A statement like Level = Level + 1 may seem weird if we interpret it as an equation.

But in C++, and most programming languages, the = symbol is an operator. It does not specify an equation - instead, like any operator, it acts upon its operands.

= is often referred to as the assignment operator. It updates the value of its left operand (Level, in this case) with the value of its right operand (Level + 1, in this case).

Test your Knowledge

Math with Variables

After running the following code, what will be the value of Health?

int BaseHealth { 200 };
int HealthBuff { 2 };
int Health { BaseHealth * HealthBuff };

After running the following code, what will be the value of Level?

int Level { 10 };
int Level = Level + 1;

Increment and Decrement Operators

The above example of increasing the value contained in a variable by 1 is so common, that programming languages often offer a quicker way of writing it.

Increasing a value by one is commonly called incrementing, and it has a dedicated operator: ++.

The operator can go before or after the variable. There is a subtle difference, which we'll discuss in a later chapter.

int Level { 5 };
Level++;  // Level is now 6
++Level;  // Level is now 7

We also have the -- operator for decrementing:

int Level { 5 };
Level--;  // Level is now 4
--Level;  // Level is now 3

Compound Assignment

Additionally, we have further operators to provide a quicker way of implementing arithmetic. These are referred to as compound assignment operators

For example, += will increase the variable on the left of the operator by the value on the right.

int Level { 5 };
Level += 3;  // Level is now 8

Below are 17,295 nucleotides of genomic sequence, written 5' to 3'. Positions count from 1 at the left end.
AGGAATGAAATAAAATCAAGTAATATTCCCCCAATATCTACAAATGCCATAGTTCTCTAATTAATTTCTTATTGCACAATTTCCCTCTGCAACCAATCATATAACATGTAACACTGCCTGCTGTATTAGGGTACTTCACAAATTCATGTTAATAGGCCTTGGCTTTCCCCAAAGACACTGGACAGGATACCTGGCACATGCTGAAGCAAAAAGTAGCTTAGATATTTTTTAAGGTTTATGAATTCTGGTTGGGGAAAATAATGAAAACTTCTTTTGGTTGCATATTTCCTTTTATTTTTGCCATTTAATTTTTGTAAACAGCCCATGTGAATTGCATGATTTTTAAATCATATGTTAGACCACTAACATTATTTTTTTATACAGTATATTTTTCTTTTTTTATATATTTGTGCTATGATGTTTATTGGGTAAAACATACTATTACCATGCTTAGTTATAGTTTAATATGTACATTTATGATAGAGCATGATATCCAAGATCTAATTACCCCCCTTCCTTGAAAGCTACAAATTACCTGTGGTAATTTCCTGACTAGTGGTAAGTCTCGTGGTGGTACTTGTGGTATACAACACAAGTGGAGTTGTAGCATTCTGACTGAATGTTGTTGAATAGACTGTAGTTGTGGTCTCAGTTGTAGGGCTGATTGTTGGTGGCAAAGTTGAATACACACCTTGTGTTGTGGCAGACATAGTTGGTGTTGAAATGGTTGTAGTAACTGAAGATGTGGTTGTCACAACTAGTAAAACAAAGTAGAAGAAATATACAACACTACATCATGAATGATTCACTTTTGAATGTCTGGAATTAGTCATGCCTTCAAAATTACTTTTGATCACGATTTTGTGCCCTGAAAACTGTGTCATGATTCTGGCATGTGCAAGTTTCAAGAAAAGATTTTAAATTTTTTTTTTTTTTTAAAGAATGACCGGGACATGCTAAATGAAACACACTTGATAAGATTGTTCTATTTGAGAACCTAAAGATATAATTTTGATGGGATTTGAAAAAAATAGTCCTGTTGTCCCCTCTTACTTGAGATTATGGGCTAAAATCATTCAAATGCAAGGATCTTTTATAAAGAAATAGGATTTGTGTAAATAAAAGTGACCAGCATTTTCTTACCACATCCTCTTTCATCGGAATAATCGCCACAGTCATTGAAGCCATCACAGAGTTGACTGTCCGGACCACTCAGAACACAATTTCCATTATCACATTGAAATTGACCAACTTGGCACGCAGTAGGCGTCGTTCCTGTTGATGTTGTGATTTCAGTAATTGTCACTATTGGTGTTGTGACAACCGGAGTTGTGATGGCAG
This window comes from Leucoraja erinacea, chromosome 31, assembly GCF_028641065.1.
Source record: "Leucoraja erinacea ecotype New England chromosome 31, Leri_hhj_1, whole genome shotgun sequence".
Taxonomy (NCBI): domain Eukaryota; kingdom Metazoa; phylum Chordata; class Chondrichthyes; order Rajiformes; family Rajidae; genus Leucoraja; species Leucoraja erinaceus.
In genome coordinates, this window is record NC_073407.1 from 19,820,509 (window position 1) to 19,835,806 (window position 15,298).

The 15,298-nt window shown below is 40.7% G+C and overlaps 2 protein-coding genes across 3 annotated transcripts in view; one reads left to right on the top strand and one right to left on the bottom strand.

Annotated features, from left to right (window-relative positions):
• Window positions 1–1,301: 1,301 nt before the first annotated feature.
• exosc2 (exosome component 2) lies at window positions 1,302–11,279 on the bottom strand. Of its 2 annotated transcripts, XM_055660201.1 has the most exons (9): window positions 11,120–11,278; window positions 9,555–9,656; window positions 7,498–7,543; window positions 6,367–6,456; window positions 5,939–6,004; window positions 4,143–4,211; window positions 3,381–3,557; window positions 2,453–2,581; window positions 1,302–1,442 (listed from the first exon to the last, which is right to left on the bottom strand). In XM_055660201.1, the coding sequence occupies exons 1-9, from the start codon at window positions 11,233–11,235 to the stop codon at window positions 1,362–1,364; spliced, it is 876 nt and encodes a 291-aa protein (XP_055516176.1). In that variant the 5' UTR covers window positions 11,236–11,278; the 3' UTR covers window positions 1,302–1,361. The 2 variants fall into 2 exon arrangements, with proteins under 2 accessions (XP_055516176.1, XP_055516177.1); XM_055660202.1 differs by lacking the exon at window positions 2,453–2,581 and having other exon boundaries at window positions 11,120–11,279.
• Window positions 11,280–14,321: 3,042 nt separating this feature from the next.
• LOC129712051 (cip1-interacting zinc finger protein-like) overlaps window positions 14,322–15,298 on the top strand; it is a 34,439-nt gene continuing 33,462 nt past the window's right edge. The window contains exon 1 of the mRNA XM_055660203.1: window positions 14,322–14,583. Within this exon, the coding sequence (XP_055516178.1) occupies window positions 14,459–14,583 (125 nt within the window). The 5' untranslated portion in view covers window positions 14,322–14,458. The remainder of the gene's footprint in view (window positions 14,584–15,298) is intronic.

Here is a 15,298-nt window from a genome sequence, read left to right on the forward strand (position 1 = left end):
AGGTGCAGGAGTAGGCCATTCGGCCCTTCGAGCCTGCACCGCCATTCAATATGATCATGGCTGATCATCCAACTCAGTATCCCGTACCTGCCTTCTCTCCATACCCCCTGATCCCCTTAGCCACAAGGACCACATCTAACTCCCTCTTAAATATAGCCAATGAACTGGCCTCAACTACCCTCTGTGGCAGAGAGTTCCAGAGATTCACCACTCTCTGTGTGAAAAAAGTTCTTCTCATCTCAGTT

We also have the -=, *=, and /= operators to apply subtraction, multiplication, or division in the same manner

int Level {5};
Level -= 3; // Level is now 5
Level *= 3;  // Level is now 15
Level /= 5; // Level is now 3

Level *= Level; // Level is now 9
Test your Knowledge

Shorthand Operators

After running the following code, what will be the value of Level?

int Level { 2 };
Level = Level * Level + 2;
Level -= 2;

Negative Numbers

We have access to negative numbers

int NegativeValue { -5 };

They behave exactly like they would in maths

int Health { 100 };
int HealthModifier { -10 };

Health += HealthModifier; // Health is now 90

Health *= -1; // Health is now -90

When used like this, - is another example of an operator. It is referred to as the unary minus. We’ll discuss what "unary" means later in the course.

The implication of - being an operator means it doesn’t necessarily only appear before numbers - it can be applied more widely.

For example, we can access the negative form of a variable or another expression by prefixing it with -:

int Input { 4 };
int Result { -Input }; // Result is -4
Result = -(Input + 2); // Result is -6

Integer Types

So far, we've just been using the simple int data type for storing our integers, but there are other options. C++ has many different integer types, with names such as short int and unsigned long int

Why would there be multiple integer types? One reason is to give us options for how much memory we want to allocate for our number.